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The Weekend Australian - Review - - Feature - The Sun­day Times

lim­ou­sines, gold-tapped Jacuzzis, yap­ping lap dogs, tiny swim­ming shorts and end­less glasses of cham­pagne, it would be easy to mis­take Be­hind the Can­de­labra’s camp as kitsch, which is all about vul­gar­ity and bad taste. Camp can be vul­gar but it can also be life-en­hanc­ing. It is al­most al­ways thinly dis­guised filth, and the signs are eas­ily spot­ted in gay men — the flu­ent, bone­less wrist ges­tures, the speech pat­terns that trill up and down and the heavy em­pha­sis on key words. Put a bunch of gay men to­gether and the fem­i­nine side comes to the fore — ev­ery­one is sweetie, dar­ling, honey, and fe­male names are soon be­stowed on each other. How­ever, camp is not con­fined en­tirely to gay men — I once met a huge truck driver in drag at a party who in­formed us all that his name was Janine, for the evening at least, while pass­ing around pic­tures of his wife and two daugh­ters.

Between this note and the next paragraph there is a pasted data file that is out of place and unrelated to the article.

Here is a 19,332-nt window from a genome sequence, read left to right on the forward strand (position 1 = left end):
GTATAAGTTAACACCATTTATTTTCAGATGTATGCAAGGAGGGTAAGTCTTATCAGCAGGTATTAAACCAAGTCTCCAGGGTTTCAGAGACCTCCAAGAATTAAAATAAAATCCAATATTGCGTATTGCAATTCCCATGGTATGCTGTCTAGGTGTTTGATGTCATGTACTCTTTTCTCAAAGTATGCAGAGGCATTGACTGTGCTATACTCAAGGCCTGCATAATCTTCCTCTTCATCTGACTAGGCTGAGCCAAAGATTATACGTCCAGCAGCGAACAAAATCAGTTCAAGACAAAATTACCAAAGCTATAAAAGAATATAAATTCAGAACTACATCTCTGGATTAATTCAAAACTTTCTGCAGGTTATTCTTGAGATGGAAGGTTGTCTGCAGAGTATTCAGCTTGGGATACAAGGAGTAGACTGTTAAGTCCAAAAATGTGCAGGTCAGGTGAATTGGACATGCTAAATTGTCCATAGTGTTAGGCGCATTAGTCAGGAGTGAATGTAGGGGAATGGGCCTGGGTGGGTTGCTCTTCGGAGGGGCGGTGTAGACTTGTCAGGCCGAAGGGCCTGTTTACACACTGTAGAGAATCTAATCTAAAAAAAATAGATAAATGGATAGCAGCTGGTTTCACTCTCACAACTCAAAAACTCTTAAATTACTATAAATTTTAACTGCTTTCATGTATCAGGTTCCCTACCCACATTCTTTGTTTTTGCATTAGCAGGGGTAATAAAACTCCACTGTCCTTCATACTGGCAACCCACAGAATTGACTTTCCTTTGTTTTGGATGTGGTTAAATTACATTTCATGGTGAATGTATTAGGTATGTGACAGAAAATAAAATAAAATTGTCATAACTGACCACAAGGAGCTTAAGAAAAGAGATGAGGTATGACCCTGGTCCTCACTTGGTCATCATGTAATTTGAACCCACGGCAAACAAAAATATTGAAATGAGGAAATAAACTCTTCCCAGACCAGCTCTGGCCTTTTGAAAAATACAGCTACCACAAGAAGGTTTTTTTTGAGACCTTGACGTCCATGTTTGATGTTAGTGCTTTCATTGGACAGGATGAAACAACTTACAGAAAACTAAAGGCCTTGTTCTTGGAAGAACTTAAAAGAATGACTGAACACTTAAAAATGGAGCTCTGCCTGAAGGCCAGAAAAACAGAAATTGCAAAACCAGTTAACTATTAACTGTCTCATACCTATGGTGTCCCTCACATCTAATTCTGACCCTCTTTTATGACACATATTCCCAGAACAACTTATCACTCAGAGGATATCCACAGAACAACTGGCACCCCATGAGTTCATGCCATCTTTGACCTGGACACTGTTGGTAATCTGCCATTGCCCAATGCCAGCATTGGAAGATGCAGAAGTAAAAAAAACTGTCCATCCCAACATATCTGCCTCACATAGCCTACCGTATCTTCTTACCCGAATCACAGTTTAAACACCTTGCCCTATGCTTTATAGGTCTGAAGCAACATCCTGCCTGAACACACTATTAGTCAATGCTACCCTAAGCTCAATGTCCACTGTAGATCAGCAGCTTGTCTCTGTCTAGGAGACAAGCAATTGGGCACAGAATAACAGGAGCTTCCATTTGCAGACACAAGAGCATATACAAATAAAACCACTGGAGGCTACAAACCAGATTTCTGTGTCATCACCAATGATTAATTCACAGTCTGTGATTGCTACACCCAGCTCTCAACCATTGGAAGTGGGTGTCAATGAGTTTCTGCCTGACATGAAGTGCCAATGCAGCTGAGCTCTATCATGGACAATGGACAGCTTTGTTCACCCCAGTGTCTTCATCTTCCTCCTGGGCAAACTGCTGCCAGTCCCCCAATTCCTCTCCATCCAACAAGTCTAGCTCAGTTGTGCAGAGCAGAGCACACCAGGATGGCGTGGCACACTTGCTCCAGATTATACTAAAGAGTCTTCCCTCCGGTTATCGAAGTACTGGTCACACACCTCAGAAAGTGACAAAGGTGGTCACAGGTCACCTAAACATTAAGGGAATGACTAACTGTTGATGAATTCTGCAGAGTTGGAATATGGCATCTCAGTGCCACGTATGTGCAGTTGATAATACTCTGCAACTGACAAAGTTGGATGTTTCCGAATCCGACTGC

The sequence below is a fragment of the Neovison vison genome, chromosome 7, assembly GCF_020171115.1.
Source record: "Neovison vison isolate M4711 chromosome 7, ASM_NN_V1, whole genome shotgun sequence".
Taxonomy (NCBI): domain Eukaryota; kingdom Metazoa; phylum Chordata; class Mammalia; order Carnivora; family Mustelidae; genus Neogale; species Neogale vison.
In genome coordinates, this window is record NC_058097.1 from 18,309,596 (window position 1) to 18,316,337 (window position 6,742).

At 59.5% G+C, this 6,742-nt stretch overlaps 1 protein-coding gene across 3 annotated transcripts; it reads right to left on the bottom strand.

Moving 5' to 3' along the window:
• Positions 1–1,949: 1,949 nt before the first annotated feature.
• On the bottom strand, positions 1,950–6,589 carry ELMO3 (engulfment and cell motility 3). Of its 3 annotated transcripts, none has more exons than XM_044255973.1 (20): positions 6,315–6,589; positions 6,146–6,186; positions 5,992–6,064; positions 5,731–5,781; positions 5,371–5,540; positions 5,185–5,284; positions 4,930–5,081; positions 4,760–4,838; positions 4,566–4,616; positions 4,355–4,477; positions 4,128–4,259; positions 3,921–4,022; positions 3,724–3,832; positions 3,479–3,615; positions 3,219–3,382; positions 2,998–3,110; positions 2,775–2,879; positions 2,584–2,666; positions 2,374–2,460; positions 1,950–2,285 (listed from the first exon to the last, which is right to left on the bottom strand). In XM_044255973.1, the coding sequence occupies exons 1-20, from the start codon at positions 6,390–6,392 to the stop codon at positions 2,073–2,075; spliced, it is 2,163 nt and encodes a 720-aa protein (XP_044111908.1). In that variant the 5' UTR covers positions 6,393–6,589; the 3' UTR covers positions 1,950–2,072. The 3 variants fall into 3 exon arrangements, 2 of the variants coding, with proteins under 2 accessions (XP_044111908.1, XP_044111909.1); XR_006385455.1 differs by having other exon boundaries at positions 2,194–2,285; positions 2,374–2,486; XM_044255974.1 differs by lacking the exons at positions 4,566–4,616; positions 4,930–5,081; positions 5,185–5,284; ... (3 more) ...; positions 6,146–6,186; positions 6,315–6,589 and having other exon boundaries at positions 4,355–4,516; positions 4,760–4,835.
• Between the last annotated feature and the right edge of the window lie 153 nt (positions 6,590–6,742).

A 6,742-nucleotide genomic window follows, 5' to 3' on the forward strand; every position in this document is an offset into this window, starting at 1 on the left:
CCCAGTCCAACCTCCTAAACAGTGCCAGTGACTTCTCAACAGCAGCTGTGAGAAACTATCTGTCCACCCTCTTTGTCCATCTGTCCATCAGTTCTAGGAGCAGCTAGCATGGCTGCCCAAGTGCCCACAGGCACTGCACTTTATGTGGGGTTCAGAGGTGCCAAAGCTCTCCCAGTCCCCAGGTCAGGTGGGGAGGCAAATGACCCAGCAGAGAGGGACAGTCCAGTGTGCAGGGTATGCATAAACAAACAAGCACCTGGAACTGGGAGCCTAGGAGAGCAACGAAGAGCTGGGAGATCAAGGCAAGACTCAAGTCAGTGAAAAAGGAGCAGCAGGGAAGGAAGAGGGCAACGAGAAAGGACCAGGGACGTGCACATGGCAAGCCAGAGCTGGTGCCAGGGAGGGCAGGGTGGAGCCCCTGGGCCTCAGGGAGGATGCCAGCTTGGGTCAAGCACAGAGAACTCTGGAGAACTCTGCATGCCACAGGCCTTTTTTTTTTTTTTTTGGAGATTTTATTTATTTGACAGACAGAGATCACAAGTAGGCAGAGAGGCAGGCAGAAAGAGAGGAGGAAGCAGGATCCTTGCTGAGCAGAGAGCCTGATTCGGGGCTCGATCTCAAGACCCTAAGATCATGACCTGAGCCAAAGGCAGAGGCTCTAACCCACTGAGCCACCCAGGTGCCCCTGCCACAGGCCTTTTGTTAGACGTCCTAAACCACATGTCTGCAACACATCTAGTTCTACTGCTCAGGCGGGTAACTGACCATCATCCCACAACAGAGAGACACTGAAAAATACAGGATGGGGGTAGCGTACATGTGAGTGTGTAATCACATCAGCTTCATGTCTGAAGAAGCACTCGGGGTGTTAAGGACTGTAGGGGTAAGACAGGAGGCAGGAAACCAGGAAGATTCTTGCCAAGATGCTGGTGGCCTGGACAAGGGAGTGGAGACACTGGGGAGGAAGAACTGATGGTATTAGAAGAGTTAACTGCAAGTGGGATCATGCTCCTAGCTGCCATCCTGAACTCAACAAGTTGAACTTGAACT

Fe­male camp is very dif­fer­ent, based on an ex­ag­ger­a­tion of a real per­son­al­ity, of­ten the in­di­vid­ual’s own. Ot­to­line Mor­rell, pa­tron to the Blooms­bury Group, knew as she grew older that she was not pretty in any con­ven­tional way, so she dyed her hair red, wore lots of make-up and chose ex­trav­a­gant ‘‘ state­ment’’ hats. The re­sult was pure camp and a con­fi­dent style that tran­scended the fact that she was re­ally rather ugly.

There is a story of a rather grand man about town in 50s Lon­don who was renowned for his per­fect ap­pear­ance in im­pec­ca­bly cut Sav­ile Row suits — an ap­pear­ance as im­pres­sive as the medals and awards he had re­ceived for brav­ery in World War II. Oc­ca­sion­ally he liked to give a party at which he would wear drag, usu­ally a slinky, tight-fit­ting num­ber that made him look like Mar­lene Di­et­rich at the Cafe de Paris. And some­times he also wore drag in the day­time. The story goes that on such an oc­ca­sion he was ri­fling through his hand­bag for the money to pay a taxi, and the taxi driver asked, ‘‘ What’s the mat­ter, love? Can’t find your di­a­monds?’’ The re­ply was sharp and suc­cinct. ‘‘ Di­a­monds? In town dur­ing the day? What on earth sort of per­son do you think I am?’’ Now that is true, ded­i­cated camp.

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